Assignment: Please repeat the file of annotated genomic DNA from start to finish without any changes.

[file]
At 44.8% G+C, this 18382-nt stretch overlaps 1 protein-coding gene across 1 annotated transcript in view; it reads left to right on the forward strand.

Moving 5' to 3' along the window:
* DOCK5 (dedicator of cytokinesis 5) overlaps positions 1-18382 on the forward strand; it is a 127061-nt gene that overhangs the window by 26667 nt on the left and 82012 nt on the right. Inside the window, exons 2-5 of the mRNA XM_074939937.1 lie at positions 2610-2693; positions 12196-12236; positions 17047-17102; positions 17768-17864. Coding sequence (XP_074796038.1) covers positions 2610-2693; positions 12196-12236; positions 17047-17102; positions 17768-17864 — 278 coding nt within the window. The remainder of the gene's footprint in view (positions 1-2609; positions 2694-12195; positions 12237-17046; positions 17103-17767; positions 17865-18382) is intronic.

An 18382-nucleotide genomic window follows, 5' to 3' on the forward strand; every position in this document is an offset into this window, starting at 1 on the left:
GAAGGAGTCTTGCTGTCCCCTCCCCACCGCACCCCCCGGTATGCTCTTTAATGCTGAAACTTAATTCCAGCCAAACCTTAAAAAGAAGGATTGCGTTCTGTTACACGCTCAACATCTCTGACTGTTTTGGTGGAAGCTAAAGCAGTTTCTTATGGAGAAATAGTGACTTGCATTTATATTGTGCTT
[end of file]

At 44.8% G+C, this 18382-nt stretch overlaps 1 protein-coding gene across 1 annotated transcript in view; it reads left to right on the forward strand.

Moving 5' to 3' along the window:
* DOCK5 (dedicator of cytokinesis 5) overlaps positions 1-18382 on the forward strand; it is a 127061-nt gene that overhangs the window by 26667 nt on the left and 82012 nt on the right. Inside the window, exons 2-5 of the mRNA XM_074939937.1 lie at positions 2610-2693; positions 12196-12236; positions 17047-17102; positions 17768-17864. Coding sequence (XP_074796038.1) covers positions 2610-2693; positions 12196-12236; positions 17047-17102; positions 17768-17864 — 278 coding nt within the window. The remainder of the gene's footprint in view (positions 1-2609; positions 2694-12195; positions 12237-17046; positions 17103-17767; positions 17865-18382) is intronic.

An 18382-nucleotide genomic window follows, 5' to 3' on the forward strand; every position in this document is an offset into this window, starting at 1 on the left:
GAAGGAGTCTTGCTGTCCCCTCCCCACCGCACCCCCCGGTATGCTCTTTAATGCTGAAACTTAATTCCAGCCAAACCTTAAAAAGAAGGATTGCGTTCTGTTACACGCTCAACATCTCTGACTGTTTTGGTGGAAGCTAAAGCAGTTTCTTATGGAGAAATAGTGACTTGCATTTATATTGTGCTT